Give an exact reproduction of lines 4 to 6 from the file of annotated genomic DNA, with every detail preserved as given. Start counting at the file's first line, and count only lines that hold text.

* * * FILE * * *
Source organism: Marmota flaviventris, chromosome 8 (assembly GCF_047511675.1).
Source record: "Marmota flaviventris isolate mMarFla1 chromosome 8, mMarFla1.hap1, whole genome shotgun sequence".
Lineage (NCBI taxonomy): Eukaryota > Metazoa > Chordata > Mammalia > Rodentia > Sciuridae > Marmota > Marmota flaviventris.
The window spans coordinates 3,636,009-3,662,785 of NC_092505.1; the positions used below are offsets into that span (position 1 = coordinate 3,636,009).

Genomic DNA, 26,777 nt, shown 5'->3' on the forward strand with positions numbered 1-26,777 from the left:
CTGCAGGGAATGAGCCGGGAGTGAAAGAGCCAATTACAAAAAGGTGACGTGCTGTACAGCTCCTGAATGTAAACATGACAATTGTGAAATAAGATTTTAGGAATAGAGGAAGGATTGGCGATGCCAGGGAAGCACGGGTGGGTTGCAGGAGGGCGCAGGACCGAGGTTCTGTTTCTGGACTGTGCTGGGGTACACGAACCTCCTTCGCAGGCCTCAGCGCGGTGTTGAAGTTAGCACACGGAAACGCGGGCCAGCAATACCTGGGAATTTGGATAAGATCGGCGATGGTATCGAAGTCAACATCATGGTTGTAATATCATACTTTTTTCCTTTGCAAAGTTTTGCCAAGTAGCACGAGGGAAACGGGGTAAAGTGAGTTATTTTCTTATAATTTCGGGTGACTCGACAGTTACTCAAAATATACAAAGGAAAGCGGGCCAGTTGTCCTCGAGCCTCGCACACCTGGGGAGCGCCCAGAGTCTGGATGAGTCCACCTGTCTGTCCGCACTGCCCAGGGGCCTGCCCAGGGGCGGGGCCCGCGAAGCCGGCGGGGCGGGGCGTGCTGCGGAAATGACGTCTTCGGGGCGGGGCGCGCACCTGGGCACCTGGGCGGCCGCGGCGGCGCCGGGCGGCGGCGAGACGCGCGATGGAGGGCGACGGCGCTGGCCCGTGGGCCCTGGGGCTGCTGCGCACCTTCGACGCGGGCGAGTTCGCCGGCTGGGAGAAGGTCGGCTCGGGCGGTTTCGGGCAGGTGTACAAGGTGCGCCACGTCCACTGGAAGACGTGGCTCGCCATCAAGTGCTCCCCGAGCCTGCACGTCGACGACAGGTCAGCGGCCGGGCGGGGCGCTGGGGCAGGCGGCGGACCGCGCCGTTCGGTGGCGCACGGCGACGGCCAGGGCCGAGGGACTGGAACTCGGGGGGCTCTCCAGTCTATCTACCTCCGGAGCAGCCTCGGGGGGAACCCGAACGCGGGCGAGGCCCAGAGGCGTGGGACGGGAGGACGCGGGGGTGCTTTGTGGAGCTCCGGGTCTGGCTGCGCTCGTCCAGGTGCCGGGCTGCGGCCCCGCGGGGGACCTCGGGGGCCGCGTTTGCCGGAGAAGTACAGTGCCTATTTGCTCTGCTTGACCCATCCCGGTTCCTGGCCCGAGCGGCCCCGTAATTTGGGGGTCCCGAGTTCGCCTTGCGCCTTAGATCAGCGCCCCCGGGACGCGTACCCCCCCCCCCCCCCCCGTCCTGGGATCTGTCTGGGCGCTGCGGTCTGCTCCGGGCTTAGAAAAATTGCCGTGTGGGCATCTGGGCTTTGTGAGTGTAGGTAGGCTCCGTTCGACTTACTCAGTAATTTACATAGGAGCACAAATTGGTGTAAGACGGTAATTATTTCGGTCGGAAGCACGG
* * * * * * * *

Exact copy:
The window spans coordinates 3,636,009-3,662,785 of NC_092505.1; the positions used below are offsets into that span (position 1 = coordinate 3,636,009).

Genomic DNA, 26,777 nt, shown 5'->3' on the forward strand with positions numbered 1-26,777 from the left:
CTGCAGGGAATGAGCCGGGAGTGAAAGAGCCAATTACAAAAAGGTGACGTGCTGTACAGCTCCTGAATGTAAACATGACAATTGTGAAATAAGATTTTAGGAATAGAGGAAGGATTGGCGATGCCAGGGAAGCACGGGTGGGTTGCAGGAGGGCGCAGGACCGAGGTTCTGTTTCTGGACTGTGCTGGGGTACACGAACCTCCTTCGCAGGCCTCAGCGCGGTGTTGAAGTTAGCACACGGAAACGCGGGCCAGCAATACCTGGGAATTTGGATAAGATCGGCGATGGTATCGAAGTCAACATCATGGTTGTAATATCATACTTTTTTCCTTTGCAAAGTTTTGCCAAGTAGCACGAGGGAAACGGGGTAAAGTGAGTTATTTTCTTATAATTTCGGGTGACTCGACAGTTACTCAAAATATACAAAGGAAAGCGGGCCAGTTGTCCTCGAGCCTCGCACACCTGGGGAGCGCCCAGAGTCTGGATGAGTCCACCTGTCTGTCCGCACTGCCCAGGGGCCTGCCCAGGGGCGGGGCCCGCGAAGCCGGCGGGGCGGGGCGTGCTGCGGAAATGACGTCTTCGGGGCGGGGCGCGCACCTGGGCACCTGGGCGGCCGCGGCGGCGCCGGGCGGCGGCGAGACGCGCGATGGAGGGCGACGGCGCTGGCCCGTGGGCCCTGGGGCTGCTGCGCACCTTCGACGCGGGCGAGTTCGCCGGCTGGGAGAAGGTCGGCTCGGGCGGTTTCGGGCAGGTGTACAAGGTGCGCCACGTCCACTGGAAGACGTGGCTCGCCATCAAGTGCTCCCCGAGCCTGCACGTCGACGACAGGTCAGCGGCCGGGCGGGGCGCTGGGGCAGGCGGCGGACCGCGCCGTTCGGTGGCGCACGGCGACGGCCAGGGCCGAGGGACTGGAACTCGGGGGGCTCTCCAGTCTATCTACCTCCGGAGCAGCCTCGGGGGGAACCCGAACGCGGGCGAGGCCCAGAGGCGTGGGACGGGAGGACGCGGGGGTGCTTTGTGGAGCTCCGGGTCTGGCTGCGCTCGTCCAGGTGCCGGGCTGCGGCCCCGCGGGGGACCTCGGGGGCCGCGTTTGCCGGAGAAGTACAGTGCCTATTTGCTCTGCTTGACCCATCCCGGTTCCTGGCCCGAGCGGCCCCGTAATTTGGGGGTCCCGAGTTCGCCTTGCGCCTTAGATCAGCGCCCCCGGGACGCGTACCCCCCCCCCCCCCCCCGTCCTGGGATCTGTCTGGGCGCTGCGGTCTGCTCCGGGCTTAGAAAAATTGCCGTGTGGGCATCTGGGCTTTGTGAGTGTAGGTAGGCTCCGTTCGACTTACTCAGTAATTTACATAGGAGCACAAATTGGTGTAAGACGGTAATTATTTCGGTCGGAAGCACGG